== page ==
[en] This paper proposes a new way for sociology, through both methodology and theory, to understand the reality of social groups and their ‚Äúminority practices.‚Äù It is based on an experiment that concerns a very specific category of agriculturalists called ‚Äúpluriactive‚Äù stock farmers. These stock farmers, who engage in raising livestock part-time alongside another full-time job, form a minority category within the agricultural profession. We address the question of how to analyze and represent the practices of this kind of ‚Äúsocial‚Äù group or category through participatory filmmaking. Our research shows that beyond the collaborative production and screening of the film done in close cooperation with the stock farmers themselves, a second unexpected dynamic emerged around the sequences that were cut in the final editing round. These cut sequences reveal hesitations and disagreements among the breeders about their own practices in relation to their work and to animal welfare. These hesitations are not considered weaknesses, but rather as proof of the emergence of this group of stock farmers as ‚Äúpractitioners‚Äù. In the realm of intervention research, the participatory film-making process is attractive because it enables the farmers to raise new questions on their own, discuss them, and eventually resolve them, while also encouraging the researchers to identify the conditions that must be met in order to achieve this fragile linkage. This process and its outcomes force us to revisit the theoretical question of what constitutes a pragmatic definition of a practice.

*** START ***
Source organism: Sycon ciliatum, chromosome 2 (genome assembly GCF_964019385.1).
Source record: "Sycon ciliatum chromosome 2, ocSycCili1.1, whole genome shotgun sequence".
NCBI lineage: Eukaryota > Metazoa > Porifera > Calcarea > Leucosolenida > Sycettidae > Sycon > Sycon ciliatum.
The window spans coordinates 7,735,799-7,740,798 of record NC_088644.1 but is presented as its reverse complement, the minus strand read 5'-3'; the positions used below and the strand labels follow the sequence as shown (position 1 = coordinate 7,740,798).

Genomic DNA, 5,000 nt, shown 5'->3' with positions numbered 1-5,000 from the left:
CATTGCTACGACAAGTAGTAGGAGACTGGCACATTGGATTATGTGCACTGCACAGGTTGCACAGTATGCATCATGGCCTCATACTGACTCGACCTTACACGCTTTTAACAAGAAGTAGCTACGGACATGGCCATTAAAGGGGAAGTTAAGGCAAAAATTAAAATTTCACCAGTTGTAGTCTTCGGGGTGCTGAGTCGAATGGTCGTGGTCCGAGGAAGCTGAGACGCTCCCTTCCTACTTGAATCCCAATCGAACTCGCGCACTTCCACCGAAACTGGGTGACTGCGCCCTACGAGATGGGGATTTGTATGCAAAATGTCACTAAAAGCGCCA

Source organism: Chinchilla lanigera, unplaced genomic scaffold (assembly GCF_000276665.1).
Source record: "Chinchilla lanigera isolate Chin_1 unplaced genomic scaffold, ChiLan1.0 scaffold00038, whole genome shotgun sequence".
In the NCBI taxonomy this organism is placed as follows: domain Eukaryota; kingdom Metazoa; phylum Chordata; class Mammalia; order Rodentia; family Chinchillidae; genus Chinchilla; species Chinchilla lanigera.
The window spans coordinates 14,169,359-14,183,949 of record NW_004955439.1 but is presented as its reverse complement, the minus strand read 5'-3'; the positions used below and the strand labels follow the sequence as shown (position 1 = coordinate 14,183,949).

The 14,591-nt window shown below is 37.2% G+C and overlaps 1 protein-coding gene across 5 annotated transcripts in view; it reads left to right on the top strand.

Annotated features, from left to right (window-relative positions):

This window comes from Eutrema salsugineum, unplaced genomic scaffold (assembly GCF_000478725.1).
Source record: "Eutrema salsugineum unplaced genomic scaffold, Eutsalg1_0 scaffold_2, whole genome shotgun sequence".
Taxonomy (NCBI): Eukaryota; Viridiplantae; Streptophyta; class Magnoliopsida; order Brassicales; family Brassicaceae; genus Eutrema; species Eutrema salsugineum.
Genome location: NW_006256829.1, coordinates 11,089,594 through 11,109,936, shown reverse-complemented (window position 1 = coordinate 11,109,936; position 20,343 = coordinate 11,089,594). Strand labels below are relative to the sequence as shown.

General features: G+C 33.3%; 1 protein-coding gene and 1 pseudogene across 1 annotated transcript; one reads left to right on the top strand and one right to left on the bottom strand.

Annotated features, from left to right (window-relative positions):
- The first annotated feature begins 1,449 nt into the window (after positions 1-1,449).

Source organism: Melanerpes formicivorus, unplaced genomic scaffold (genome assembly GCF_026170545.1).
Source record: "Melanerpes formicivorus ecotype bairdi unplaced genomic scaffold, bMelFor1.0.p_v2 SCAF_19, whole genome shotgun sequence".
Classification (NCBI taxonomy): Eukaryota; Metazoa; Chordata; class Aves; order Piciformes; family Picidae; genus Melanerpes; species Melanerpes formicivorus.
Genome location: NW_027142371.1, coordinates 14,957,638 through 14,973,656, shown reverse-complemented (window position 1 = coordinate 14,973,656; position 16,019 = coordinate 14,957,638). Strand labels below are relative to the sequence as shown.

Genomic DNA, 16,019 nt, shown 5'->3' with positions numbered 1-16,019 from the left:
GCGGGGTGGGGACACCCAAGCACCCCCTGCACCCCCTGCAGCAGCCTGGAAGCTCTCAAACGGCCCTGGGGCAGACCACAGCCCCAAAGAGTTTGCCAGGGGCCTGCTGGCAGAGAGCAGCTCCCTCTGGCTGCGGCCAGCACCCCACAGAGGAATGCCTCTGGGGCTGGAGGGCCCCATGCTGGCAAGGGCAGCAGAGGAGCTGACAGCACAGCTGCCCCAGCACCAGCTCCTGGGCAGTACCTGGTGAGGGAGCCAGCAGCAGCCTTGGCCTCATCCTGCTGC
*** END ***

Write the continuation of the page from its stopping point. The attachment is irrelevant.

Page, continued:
Researchers ; Professionals ; Students ; General public